With his third solo album ‘Burning Tires, Smoking Gun‘, Scott Low, the former main man of Athens, GA based band Efren has produced a fine album that is simple in design, yet contains contemporary messages that ponder many of the challenges in today’s society. It’s nicely carried along by Low’s gritty and distinctive tenor voice and aided by a sparse arrangement that doesn’t get in the way of the messages being conveyed. Low is clearly a multi-faceted individual and he combines his musical career with running his creative retreat in the hills near the small town of Clayton in the north of the US state of Georgia, a safe and supportive place where creative and inquisitive minds can go and be, well, creative and inquisitive!Part artistic sanctuary, part idealistic vision for a better world, it’s a location and a lifestyle very much influenced by his wife and young family. This is the home of a man whose principles are clearly articulated through the songs he sings.
Low appears to have crafted much of his music as part of a desire for cultural and political change and to galvanize that drive by drawing people together and inspiring them to take action or to simply reflect. ‘Burning Tires, Smoking Gun‘ has a focus on social justice aimed at topical issues such as poverty and hunger and Low’s own words reflect his deep-seated admiration for the troubadours who have come before.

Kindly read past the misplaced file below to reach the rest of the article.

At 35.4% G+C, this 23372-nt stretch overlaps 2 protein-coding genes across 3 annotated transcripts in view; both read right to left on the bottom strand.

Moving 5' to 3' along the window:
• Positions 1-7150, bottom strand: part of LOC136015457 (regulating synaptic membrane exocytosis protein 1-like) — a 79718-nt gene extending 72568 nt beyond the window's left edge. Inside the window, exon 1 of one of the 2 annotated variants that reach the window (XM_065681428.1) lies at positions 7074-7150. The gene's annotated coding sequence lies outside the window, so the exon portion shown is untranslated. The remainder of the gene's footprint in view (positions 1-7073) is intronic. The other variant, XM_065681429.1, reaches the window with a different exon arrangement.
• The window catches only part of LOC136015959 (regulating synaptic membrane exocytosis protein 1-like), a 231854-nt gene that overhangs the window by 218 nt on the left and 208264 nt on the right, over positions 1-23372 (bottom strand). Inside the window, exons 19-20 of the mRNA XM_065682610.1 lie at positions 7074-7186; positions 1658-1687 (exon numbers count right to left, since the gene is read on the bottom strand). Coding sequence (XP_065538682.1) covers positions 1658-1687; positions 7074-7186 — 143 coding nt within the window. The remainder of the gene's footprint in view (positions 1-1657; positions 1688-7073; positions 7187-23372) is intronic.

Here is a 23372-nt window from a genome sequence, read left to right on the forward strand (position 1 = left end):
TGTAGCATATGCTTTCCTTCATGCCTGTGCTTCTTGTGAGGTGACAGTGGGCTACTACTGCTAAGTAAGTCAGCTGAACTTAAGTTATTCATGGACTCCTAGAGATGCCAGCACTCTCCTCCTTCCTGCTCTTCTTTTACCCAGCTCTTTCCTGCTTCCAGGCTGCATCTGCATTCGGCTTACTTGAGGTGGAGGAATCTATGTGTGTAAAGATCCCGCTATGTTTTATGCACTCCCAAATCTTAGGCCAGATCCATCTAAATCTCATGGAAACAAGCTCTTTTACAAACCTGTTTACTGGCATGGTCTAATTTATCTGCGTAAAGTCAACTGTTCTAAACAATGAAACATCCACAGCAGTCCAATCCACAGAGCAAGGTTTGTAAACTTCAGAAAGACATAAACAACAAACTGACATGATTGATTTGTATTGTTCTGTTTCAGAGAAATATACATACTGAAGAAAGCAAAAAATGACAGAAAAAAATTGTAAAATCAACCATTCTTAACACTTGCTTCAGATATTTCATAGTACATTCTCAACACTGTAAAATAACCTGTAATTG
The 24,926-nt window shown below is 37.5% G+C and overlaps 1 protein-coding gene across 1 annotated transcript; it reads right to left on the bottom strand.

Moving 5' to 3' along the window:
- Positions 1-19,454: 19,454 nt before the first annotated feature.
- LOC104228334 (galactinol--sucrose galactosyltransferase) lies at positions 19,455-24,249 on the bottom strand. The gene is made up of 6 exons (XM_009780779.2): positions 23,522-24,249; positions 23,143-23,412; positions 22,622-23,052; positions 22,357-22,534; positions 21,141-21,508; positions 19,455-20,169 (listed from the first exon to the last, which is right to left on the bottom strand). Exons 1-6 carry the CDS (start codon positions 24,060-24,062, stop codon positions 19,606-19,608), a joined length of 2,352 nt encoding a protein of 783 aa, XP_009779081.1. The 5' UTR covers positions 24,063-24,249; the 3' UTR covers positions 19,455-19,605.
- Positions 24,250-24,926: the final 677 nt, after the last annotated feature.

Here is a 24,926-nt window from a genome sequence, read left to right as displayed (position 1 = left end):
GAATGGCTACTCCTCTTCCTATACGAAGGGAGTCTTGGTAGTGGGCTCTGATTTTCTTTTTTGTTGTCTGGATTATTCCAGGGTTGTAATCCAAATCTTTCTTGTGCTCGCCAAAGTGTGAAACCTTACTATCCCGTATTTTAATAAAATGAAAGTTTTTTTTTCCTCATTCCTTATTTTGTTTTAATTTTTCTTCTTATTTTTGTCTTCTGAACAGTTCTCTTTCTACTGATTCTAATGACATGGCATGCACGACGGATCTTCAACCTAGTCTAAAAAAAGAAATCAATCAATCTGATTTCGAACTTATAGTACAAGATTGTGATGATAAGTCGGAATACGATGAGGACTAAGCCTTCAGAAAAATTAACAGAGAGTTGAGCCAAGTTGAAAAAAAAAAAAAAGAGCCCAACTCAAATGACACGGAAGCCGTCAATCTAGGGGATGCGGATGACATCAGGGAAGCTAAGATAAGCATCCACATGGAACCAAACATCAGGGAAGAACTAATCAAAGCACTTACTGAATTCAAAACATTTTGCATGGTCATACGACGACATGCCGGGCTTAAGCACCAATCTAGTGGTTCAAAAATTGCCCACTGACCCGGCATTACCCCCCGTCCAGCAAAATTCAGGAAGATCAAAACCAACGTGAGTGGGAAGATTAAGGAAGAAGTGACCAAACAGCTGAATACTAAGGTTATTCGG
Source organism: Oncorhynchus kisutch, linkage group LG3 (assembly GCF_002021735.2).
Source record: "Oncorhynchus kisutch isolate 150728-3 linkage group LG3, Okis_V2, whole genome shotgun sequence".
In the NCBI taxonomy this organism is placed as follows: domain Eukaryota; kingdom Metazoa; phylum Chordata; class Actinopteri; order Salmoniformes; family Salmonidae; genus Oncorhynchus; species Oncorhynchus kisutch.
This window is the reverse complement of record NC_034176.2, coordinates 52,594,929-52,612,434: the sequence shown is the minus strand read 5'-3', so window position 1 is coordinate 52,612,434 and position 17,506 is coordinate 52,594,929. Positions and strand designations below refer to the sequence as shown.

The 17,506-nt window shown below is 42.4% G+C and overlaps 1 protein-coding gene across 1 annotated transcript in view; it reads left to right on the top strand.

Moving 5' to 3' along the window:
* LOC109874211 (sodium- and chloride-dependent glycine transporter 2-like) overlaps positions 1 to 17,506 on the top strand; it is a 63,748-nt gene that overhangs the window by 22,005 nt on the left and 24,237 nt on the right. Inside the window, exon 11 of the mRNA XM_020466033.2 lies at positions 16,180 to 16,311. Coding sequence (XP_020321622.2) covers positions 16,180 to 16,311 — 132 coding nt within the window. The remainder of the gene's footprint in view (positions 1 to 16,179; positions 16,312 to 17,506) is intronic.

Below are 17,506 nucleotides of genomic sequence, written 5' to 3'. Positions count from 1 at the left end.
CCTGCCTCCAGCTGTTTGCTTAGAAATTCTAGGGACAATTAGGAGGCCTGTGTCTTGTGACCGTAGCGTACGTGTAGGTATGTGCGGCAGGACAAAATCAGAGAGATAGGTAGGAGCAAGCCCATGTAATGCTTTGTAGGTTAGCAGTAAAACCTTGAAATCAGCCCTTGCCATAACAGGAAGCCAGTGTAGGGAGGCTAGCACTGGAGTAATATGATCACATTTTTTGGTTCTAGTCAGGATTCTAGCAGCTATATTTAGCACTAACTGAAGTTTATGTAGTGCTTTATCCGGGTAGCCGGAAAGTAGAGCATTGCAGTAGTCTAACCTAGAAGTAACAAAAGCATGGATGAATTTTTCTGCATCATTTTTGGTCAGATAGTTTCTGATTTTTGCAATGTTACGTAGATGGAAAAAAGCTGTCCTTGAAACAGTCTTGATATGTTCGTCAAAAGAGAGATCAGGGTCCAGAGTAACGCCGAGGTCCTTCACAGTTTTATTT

“So many artists have begun speaking through their music about the injustices surrounding us. We as artists have the power to help swing social movement or at least adjust some perspective. But, it still is our art, and must be diligently created with originality and respect for the traditions and songs that have come before. Say something. Do something. Don’t just be a singer-songwriter — be an artist.” There speaks a man who honours the musical past but whose personal ethos and beliefs around justice for the modern day are clearly deeply held and felt.
This is music that is far from being simply an old style political protest album, it’s much more than that. This is folk music for the modern day, music with an up to date social commentary, it’s direct, it’s heartfelt and perhaps its simplicity is it’s greatest strength.
If you want to know what type of music the likes of Woody Guthrie and his contemporaries might have penned had they been children of the seventies, then ‘Burning Tires, Smoking Gun’ may just be the album for you.